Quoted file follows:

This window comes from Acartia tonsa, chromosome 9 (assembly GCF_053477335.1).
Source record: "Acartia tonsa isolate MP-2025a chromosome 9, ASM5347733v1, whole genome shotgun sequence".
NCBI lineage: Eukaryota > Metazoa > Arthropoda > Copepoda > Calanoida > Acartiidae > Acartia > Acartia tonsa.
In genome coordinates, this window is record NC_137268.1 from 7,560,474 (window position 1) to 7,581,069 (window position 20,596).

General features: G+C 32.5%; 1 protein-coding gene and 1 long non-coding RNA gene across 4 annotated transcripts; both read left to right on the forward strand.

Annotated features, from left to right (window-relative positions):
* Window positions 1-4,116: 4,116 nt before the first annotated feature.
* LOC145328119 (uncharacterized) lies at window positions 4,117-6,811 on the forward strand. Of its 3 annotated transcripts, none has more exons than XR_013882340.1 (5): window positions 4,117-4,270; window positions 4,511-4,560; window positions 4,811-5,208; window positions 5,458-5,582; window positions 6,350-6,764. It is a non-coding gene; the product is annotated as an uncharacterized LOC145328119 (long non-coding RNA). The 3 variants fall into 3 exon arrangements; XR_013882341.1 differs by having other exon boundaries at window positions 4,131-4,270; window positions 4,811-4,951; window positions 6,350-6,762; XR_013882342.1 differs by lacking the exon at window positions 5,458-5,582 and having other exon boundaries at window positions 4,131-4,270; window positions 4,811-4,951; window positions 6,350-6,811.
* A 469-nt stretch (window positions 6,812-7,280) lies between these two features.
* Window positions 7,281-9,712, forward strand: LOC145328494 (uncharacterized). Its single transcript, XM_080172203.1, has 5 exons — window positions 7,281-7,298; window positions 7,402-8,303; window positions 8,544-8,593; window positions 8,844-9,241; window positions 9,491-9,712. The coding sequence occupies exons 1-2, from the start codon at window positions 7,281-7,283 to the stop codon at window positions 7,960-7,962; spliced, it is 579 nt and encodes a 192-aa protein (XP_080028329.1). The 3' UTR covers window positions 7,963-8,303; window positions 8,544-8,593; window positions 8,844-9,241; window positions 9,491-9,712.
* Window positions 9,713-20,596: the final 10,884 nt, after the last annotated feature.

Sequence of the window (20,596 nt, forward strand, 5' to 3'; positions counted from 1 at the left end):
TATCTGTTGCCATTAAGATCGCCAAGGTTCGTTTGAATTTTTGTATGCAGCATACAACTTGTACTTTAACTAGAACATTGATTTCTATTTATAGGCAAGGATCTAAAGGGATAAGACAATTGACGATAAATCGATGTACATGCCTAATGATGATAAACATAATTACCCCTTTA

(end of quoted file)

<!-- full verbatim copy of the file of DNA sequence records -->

This window comes from Acartia tonsa, chromosome 9 (assembly GCF_053477335.1).
Source record: "Acartia tonsa isolate MP-2025a chromosome 9, ASM5347733v1, whole genome shotgun sequence".
NCBI lineage: Eukaryota > Metazoa > Arthropoda > Copepoda > Calanoida > Acartiidae > Acartia > Acartia tonsa.
In genome coordinates, this window is record NC_137268.1 from 7,560,474 (window position 1) to 7,581,069 (window position 20,596).

General features: G+C 32.5%; 1 protein-coding gene and 1 long non-coding RNA gene across 4 annotated transcripts; both read left to right on the forward strand.

Annotated features, from left to right (window-relative positions):
* Window positions 1-4,116: 4,116 nt before the first annotated feature.
* LOC145328119 (uncharacterized) lies at window positions 4,117-6,811 on the forward strand. Of its 3 annotated transcripts, none has more exons than XR_013882340.1 (5): window positions 4,117-4,270; window positions 4,511-4,560; window positions 4,811-5,208; window positions 5,458-5,582; window positions 6,350-6,764. It is a non-coding gene; the product is annotated as an uncharacterized LOC145328119 (long non-coding RNA). The 3 variants fall into 3 exon arrangements; XR_013882341.1 differs by having other exon boundaries at window positions 4,131-4,270; window positions 4,811-4,951; window positions 6,350-6,762; XR_013882342.1 differs by lacking the exon at window positions 5,458-5,582 and having other exon boundaries at window positions 4,131-4,270; window positions 4,811-4,951; window positions 6,350-6,811.
* A 469-nt stretch (window positions 6,812-7,280) lies between these two features.
* Window positions 7,281-9,712, forward strand: LOC145328494 (uncharacterized). Its single transcript, XM_080172203.1, has 5 exons — window positions 7,281-7,298; window positions 7,402-8,303; window positions 8,544-8,593; window positions 8,844-9,241; window positions 9,491-9,712. The coding sequence occupies exons 1-2, from the start codon at window positions 7,281-7,283 to the stop codon at window positions 7,960-7,962; spliced, it is 579 nt and encodes a 192-aa protein (XP_080028329.1). The 3' UTR covers window positions 7,963-8,303; window positions 8,544-8,593; window positions 8,844-9,241; window positions 9,491-9,712.
* Window positions 9,713-20,596: the final 10,884 nt, after the last annotated feature.

Sequence of the window (20,596 nt, forward strand, 5' to 3'; positions counted from 1 at the left end):
TATCTGTTGCCATTAAGATCGCCAAGGTTCGTTTGAATTTTTGTATGCAGCATACAACTTGTACTTTAACTAGAACATTGATTTCTATTTATAGGCAAGGATCTAAAGGGATAAGACAATTGACGATAAATCGATGTACATGCCTAATGATGATAAACATAATTACCCCTTTA